And with every day that passes, AI becomes more powerful, sophisticated and complex. It could be the case that all discussions of AI regulation are irrelevant, as there is no way for governments and international organisations to control it. While this risks slipping into a catastrophising and histrionic “AI will end humanity” narrative, it is certainly hard to see how regulation can keep pace with the technology. Consider the difficulty that governments and international organisations have had in regulating ‘Big Tech’ and social media companies in the past two decades, given their (predominately) online presence and global ambit, and then consider how much more difficult it would be to regulate an entirely digital technology that can (effectively) think for itself.

November Summit

In light of these considerations, it will be interesting to see what comes out of the AI Safety Summit in early November. The stated goal of the summit is to provide a “platform for countries to work together on further developing a shared approach to agree the safety measures needed to mitigate the risk of AI”. There seems an inherent tension, however, between international cooperation in relation to ‘rules of the game’ around AI and the soft power arms race in which nations are involved for supremacy of the technology. In May, Elon Musk pessimistically opined that governments will use AI to boost their weapons systems before they use it for anything else. It may be the case that curtailing the dangers of AI will need a public and private consensus – in March, an open letter titled ‘Pause AI Giant Experiments’ was published by the Future of Life Institute. Citing the risks and dangers of AI, the letter called for at least a six-month pause to training AI systems more powerful that GPT-4. It was signed by over 20,000 people, including AI academic researchers and industry CEOs (Elon Musk, Steve Wozniak and Yuval Noah Harari to name three of the most famous).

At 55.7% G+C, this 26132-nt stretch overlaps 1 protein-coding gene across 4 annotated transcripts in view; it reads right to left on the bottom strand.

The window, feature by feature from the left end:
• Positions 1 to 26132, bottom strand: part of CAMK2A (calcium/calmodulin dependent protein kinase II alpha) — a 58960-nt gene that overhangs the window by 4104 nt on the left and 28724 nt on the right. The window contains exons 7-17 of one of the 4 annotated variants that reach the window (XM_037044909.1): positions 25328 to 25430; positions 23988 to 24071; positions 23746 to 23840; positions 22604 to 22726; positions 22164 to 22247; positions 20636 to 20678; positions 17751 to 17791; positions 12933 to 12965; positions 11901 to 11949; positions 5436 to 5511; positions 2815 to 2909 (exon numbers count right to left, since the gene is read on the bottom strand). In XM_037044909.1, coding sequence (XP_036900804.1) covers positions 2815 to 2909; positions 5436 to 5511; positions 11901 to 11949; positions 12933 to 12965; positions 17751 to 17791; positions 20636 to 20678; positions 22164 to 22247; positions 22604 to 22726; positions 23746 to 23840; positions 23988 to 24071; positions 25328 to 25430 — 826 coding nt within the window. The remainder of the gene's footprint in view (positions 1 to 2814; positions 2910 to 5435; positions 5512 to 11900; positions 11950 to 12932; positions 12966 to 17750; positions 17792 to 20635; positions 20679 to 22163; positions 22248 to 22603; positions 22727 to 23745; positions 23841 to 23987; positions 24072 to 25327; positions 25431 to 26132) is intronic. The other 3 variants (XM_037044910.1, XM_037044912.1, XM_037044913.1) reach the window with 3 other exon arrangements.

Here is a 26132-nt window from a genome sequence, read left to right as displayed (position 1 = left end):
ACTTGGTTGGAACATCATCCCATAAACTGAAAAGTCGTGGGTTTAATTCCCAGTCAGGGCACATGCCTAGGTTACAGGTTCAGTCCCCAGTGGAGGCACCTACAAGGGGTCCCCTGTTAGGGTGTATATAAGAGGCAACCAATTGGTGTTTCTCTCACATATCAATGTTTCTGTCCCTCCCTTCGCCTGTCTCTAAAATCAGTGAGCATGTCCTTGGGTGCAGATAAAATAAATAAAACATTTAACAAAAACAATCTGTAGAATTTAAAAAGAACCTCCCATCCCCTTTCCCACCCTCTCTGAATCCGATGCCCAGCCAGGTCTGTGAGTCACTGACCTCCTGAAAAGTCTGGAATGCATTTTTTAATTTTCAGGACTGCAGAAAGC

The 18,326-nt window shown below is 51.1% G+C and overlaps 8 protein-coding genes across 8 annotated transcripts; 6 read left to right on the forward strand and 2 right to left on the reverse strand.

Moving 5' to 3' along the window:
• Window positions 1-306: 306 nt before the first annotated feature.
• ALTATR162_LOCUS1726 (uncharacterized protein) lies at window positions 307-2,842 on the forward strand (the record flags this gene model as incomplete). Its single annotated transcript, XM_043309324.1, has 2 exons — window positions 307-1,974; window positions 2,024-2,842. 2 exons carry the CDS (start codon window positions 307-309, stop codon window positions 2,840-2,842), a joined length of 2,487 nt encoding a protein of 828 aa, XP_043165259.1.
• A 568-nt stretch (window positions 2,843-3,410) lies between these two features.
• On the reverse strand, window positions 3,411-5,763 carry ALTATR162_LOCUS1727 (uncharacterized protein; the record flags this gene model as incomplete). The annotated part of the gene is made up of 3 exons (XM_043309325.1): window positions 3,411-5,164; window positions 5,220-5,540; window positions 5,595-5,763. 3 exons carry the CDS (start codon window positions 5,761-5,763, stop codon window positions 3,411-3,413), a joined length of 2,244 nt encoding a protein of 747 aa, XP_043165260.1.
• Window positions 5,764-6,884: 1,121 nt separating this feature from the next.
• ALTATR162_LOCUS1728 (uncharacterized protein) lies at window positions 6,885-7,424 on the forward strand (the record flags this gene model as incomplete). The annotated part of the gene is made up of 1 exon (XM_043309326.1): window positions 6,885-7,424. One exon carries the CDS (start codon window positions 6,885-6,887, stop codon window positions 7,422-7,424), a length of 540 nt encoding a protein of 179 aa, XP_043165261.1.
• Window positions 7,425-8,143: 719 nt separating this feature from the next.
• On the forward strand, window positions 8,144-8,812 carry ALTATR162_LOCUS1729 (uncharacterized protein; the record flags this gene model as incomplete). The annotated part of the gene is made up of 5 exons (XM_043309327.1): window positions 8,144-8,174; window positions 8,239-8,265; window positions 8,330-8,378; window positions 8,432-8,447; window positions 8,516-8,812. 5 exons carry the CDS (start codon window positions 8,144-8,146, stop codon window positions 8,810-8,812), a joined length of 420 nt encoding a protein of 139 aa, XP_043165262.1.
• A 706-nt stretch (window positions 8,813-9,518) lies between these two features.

In defence of global governments, the Bletchley Park Summit is not emerging from a vacuum – there have been previous efforts by the international community to establish an AI regulatory framework. Earlier this year, the OECD announced a Working Party on Artificial Intelligence Governance, to oversee the organisation’s work on AI policy and governance for member states. In early July, the Council of Europe’s newly formed Committee on Artificial Intelligence published its draft ‘Framework Convention on Artificial Intelligence, Human Rights, Democracy and the Rule of Law’. And as recently as early September, the G7 agreed to establish a Code of Conduct for the use of AI. It would be unbalanced to suggest the international community is sitting on its hands (although note the non-binding nature of some of the above initiatives, which are nevertheless widely published by their signatories with great alacrity).


It is hard to predict how nations and international organisations will regulate AI, given that we are grappling with an emergent technology. It is true, however, that broad patterns have emerged. It seems the UK is taking a less risk-averse approach to AI regulation than the EU, and hoping that it can unlock both the economic and revolutionising power of the tech. The round table at Bletchley Park will be fascinating, given that it will most likely involve a melting pot of opinions around AI regulation. A sobering final thought is at the end of July the White House released a statement that the Biden-Harris Administration had secured “voluntary commitments from leading artificial intelligence companies to manage the risks posed by AI”: if the USA – the AI world leader – is only subjecting its companies to optional obligations, where does that leave the rest of us?

Dru Corfield is an associate at Fenchurch Law